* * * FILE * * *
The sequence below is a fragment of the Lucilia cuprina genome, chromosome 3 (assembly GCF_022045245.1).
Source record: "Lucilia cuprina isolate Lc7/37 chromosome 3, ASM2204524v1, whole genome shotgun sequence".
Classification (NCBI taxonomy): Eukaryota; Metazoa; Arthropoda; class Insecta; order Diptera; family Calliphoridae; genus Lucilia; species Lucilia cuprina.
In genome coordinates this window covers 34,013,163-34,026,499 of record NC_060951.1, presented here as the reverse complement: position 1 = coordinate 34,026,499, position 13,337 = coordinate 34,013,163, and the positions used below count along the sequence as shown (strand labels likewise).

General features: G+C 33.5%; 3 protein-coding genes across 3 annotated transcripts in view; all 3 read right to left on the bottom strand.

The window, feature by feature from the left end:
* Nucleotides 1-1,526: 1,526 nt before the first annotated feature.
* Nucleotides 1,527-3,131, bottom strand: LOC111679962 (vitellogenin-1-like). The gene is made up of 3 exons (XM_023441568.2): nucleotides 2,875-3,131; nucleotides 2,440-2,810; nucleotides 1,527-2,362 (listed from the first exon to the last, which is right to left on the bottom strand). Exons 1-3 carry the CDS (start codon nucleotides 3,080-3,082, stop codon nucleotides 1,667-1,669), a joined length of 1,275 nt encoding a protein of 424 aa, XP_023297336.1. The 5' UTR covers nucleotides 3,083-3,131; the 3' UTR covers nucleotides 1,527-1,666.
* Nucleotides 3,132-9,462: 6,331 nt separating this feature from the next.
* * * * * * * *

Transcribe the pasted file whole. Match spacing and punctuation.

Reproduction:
The sequence below is a fragment of the Lucilia cuprina genome, chromosome 3 (assembly GCF_022045245.1).
Source record: "Lucilia cuprina isolate Lc7/37 chromosome 3, ASM2204524v1, whole genome shotgun sequence".
Classification (NCBI taxonomy): Eukaryota; Metazoa; Arthropoda; class Insecta; order Diptera; family Calliphoridae; genus Lucilia; species Lucilia cuprina.
In genome coordinates this window covers 34,013,163-34,026,499 of record NC_060951.1, presented here as the reverse complement: position 1 = coordinate 34,026,499, position 13,337 = coordinate 34,013,163, and the positions used below count along the sequence as shown (strand labels likewise).

General features: G+C 33.5%; 3 protein-coding genes across 3 annotated transcripts in view; all 3 read right to left on the bottom strand.

The window, feature by feature from the left end:
* Nucleotides 1-1,526: 1,526 nt before the first annotated feature.
* Nucleotides 1,527-3,131, bottom strand: LOC111679962 (vitellogenin-1-like). The gene is made up of 3 exons (XM_023441568.2): nucleotides 2,875-3,131; nucleotides 2,440-2,810; nucleotides 1,527-2,362 (listed from the first exon to the last, which is right to left on the bottom strand). Exons 1-3 carry the CDS (start codon nucleotides 3,080-3,082, stop codon nucleotides 1,667-1,669), a joined length of 1,275 nt encoding a protein of 424 aa, XP_023297336.1. The 5' UTR covers nucleotides 3,083-3,131; the 3' UTR covers nucleotides 1,527-1,666.
* Nucleotides 3,132-9,462: 6,331 nt separating this feature from the next.